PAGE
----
Quite the few days here in Washington DC at the AIDF Disaster Relief Summit. Check out our Twitter stream for all of our updates – and make sure to follow us too! I seem to have had the New York weather follow me down to DC, with temperatures in the twenties and thirties. Oh well.
I spent Tuesday morning at the Voice of America studios listening to several expert presentations on journalism in disaster and crisis areas. Lots to learn and think about:
- Ebola Zone Reporters “Personal Protective Equipment is difficult to use properly. Used improperly, it’s more dangerous than using nothing.”
- Ebola Zone Reporters “Personal Protective Equipment gives false sense of security and encourages journalists to go places they shouldn’t be”
- Ebola Zone Reporters “Important to establish consistent safety protocols for your vehicle and hotel room”
- Information communication IS aid
- Keep in mind that the responder will be on the defensive when talked to by a journalist
- Journalists should go to crisis training and simulations so responders become comfortable with who they are
- Audience “You can’t forget that the CNN in the US is different than the CNN in Africa when it comes to Ebola reporting.”
- Technology innovation today allows for “care and outcomes” influenced across the total end to end care pathway
- In the US, first responders often have access to multiple vehicles. Elsewhere, you need multi-purpose vehicles.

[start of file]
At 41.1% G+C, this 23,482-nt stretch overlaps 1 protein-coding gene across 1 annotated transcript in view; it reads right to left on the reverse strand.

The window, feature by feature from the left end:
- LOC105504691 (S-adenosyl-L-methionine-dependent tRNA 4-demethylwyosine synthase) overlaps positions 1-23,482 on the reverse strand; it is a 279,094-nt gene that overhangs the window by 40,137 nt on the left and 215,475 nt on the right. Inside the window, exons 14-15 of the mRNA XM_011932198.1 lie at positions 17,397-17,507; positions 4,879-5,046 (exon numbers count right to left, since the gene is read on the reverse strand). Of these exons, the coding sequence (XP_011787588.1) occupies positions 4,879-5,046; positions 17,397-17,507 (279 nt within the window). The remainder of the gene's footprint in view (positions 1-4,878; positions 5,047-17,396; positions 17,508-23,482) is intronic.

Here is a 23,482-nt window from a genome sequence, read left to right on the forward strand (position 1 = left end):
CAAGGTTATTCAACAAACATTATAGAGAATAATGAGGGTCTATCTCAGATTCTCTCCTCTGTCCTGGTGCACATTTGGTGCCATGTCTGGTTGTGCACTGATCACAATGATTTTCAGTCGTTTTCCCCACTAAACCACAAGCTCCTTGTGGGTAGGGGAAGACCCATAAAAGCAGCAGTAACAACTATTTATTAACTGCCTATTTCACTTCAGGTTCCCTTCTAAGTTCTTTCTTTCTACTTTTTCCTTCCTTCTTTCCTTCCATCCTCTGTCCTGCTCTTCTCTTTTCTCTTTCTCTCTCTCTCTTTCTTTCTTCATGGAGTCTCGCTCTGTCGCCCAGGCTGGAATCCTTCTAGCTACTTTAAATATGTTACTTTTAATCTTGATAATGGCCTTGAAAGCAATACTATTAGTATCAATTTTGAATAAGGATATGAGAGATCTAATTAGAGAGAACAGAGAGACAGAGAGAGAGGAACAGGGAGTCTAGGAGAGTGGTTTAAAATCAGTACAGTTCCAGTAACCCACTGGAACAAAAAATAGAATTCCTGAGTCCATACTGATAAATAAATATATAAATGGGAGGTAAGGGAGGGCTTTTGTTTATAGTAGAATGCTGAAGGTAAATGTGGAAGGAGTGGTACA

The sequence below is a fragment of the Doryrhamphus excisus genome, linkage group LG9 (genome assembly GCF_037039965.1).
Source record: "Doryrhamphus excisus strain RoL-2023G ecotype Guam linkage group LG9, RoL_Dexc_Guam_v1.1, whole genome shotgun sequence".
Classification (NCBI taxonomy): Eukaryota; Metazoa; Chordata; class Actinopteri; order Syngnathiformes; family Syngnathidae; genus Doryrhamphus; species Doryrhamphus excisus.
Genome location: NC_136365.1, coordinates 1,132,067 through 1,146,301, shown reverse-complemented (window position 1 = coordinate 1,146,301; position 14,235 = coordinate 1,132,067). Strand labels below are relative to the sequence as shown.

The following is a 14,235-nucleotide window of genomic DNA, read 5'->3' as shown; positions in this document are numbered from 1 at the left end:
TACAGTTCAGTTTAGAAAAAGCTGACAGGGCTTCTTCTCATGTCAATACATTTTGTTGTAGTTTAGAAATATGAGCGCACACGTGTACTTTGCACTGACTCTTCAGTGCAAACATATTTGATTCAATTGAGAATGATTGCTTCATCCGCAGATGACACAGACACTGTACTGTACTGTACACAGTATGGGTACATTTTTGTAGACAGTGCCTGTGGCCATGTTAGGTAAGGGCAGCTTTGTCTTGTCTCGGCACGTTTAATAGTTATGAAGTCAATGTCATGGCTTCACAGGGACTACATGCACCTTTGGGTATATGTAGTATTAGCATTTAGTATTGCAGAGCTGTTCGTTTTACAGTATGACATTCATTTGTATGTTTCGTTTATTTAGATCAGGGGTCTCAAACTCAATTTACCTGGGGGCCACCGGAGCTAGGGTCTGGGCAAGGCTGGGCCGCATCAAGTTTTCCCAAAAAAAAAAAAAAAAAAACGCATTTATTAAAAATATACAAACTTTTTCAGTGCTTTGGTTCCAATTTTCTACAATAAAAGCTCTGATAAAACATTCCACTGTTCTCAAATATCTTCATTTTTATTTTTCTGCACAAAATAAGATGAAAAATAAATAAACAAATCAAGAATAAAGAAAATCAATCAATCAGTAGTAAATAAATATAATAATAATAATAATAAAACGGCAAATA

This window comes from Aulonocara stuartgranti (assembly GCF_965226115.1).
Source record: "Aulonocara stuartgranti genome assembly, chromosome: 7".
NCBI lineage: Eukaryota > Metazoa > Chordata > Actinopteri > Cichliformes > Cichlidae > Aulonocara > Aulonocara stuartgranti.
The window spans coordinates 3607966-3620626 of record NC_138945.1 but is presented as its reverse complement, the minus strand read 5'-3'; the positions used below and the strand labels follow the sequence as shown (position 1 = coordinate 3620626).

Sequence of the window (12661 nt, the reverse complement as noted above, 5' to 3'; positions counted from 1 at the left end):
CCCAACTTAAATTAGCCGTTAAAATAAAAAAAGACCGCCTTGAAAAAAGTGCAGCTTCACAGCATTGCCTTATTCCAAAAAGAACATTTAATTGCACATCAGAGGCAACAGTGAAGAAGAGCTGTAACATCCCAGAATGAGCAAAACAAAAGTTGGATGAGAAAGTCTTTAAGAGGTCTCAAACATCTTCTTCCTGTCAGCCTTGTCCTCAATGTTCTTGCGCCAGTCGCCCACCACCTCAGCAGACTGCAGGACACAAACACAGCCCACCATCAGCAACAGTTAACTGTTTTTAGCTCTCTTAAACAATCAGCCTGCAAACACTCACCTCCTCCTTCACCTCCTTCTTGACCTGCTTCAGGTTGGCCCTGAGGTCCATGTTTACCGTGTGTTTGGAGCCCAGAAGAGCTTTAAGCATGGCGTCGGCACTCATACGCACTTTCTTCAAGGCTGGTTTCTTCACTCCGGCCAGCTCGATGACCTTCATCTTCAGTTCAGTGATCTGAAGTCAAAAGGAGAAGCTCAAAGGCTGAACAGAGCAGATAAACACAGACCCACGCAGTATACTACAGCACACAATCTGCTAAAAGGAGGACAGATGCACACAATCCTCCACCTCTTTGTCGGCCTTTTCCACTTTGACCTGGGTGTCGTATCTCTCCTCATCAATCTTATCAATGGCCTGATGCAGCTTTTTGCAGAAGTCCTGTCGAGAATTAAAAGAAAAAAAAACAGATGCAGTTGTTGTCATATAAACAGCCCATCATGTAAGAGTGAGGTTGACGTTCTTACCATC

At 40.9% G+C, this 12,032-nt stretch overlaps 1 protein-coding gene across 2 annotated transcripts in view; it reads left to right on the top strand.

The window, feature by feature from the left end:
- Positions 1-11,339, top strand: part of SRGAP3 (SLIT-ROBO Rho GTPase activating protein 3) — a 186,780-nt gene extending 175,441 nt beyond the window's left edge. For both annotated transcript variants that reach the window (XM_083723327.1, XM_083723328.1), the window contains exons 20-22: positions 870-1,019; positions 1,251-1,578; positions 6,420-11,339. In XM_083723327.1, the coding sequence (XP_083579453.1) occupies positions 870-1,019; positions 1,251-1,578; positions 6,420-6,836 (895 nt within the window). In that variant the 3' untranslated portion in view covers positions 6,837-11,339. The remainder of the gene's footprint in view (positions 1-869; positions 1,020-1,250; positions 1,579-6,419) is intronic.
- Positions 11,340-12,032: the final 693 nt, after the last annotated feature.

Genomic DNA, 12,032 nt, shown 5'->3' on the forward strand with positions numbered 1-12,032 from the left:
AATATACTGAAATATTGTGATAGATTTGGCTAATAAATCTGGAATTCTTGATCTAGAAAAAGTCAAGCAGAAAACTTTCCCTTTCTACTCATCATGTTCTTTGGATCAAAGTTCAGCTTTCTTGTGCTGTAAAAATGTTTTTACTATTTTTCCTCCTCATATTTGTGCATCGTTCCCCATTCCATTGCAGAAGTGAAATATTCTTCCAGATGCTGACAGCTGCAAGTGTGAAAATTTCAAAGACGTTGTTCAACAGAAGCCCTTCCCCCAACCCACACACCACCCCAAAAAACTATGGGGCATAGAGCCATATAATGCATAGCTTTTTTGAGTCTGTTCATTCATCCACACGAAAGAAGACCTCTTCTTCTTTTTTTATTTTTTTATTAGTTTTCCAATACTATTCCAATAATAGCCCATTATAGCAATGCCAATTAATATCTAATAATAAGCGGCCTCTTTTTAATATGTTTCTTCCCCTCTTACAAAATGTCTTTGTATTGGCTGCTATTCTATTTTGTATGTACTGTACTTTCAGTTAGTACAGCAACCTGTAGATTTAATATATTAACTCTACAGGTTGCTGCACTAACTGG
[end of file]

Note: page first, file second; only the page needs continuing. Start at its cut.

One of the more interesting statements I heard was one I really like. “Information IS aid”. Journalists, and sites like Disaster.Com, that provide information about disasters and crises are providing a form of aid to communities.
Over the other two days of the conference we’ve talked about some great topics – the information and communications technology landscape, effective communications, field personnel safety, social networking, improving product standards, operational efficiency, fleet management and more. There was also a conference version of Shark Tank with several organizations presenting their relief products to a panel for discussion.
Some random notes and tips from the talks:
- How do you turn data from white noise into real information? (no good answer.)
- You can walk into disaster areas with lots of technology, but you may find it difficult to charge the gadgets – so stay simple.
- You can’t know whether new information you receive is valuable until you know what “situation normal” is like for the region – so you can compare.
- Power, bandwidth and differing technologies hamper data collection during events.
- Having technology that bridges low tech to high tech communications system at the community level is crucial
- When we go to a community and explain what we want to do and how we’ll do it, local responders have not necessarily been trained
- First responders come in with technology, but the local community barely has a cell phone that functions
- Technology should empower and enable decision makers, and it should be available at the community level
- A lot of solutions we see brought into emergencies are not scalable. They serve a commmunity as opposed to a nation.